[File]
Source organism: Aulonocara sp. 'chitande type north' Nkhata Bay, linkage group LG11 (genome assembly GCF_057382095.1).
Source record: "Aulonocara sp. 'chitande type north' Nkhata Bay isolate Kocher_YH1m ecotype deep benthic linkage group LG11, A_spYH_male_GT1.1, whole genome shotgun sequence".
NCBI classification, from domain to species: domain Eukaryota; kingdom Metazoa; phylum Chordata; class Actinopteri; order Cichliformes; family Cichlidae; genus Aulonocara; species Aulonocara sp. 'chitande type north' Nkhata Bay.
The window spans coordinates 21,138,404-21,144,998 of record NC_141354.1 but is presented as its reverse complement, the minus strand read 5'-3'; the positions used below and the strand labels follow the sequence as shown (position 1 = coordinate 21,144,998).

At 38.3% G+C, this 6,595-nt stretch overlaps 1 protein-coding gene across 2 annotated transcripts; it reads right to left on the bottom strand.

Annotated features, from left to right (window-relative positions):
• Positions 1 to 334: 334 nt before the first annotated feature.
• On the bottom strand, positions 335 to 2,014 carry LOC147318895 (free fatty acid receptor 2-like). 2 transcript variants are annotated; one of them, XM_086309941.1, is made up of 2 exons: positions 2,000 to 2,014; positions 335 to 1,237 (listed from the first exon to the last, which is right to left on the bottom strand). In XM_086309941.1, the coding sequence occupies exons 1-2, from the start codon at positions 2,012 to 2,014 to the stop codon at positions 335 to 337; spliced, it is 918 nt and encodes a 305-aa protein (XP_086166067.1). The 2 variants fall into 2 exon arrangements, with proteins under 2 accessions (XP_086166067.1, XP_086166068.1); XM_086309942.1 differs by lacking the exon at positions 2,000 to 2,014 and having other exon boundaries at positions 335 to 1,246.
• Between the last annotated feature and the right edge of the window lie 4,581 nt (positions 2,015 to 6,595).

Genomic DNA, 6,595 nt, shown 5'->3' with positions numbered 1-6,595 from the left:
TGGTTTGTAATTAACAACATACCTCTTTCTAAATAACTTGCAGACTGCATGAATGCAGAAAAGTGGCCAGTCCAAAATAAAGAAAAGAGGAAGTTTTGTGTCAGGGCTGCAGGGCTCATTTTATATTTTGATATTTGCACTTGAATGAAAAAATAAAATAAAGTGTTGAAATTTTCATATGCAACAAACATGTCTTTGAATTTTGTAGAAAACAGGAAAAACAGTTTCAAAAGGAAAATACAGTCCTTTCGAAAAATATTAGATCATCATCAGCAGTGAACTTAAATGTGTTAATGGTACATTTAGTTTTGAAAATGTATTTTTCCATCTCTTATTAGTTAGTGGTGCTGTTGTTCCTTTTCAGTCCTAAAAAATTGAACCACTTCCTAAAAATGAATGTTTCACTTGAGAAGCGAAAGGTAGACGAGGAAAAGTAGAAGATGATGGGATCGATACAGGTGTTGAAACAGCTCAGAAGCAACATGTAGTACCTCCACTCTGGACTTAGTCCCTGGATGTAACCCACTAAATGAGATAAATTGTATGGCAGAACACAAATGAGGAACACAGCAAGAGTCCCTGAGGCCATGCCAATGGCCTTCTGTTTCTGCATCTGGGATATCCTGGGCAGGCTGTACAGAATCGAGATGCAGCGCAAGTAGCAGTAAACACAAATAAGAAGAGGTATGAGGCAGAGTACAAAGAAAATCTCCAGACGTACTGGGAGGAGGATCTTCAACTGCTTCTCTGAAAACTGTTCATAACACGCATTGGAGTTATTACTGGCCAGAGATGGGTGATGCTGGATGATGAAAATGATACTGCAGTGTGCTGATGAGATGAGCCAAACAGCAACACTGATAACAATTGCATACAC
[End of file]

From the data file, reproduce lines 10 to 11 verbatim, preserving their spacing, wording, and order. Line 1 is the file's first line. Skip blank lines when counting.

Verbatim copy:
Genomic DNA, 6,595 nt, shown 5'->3' with positions numbered 1-6,595 from the left:
TGGTTTGTAATTAACAACATACCTCTTTCTAAATAACTTGCAGACTGCATGAATGCAGAAAAGTGGCCAGTCCAAAATAAAGAAAAGAGGAAGTTTTGTGTCAGGGCTGCAGGGCTCATTTTATATTTTGATATTTGCACTTGAATGAAAAAATAAAATAAAGTGTTGAAATTTTCATATGCAACAAACATGTCTTTGAATTTTGTAGAAAACAGGAAAAACAGTTTCAAAAGGAAAATACAGTCCTTTCGAAAAATATTAGATCATCATCAGCAGTGAACTTAAATGTGTTAATGGTACATTTAGTTTTGAAAATGTATTTTTCCATCTCTTATTAGTTAGTGGTGCTGTTGTTCCTTTTCAGTCCTAAAAAATTGAACCACTTCCTAAAAATGAATGTTTCACTTGAGAAGCGAAAGGTAGACGAGGAAAAGTAGAAGATGATGGGATCGATACAGGTGTTGAAACAGCTCAGAAGCAACATGTAGTACCTCCACTCTGGACTTAGTCCCTGGATGTAACCCACTAAATGAGATAAATTGTATGGCAGAACACAAATGAGGAACACAGCAAGAGTCCCTGAGGCCATGCCAATGGCCTTCTGTTTCTGCATCTGGGATATCCTGGGCAGGCTGTACAGAATCGAGATGCAGCGCAAGTAGCAGTAAACACAAATAAGAAGAGGTATGAGGCAGAGTACAAAGAAAATCTCCAGACGTACTGGGAGGAGGATCTTCAACTGCTTCTCTGAAAACTGTTCATAACACGCATTGGAGTTATTACTGGCCAGAGATGGGTGATGCTGGATGATGAAAATGATACTGCAGTGTGCTGATGAGATGAGCCAAACAGCAACACTGATAACAATTGCATACAC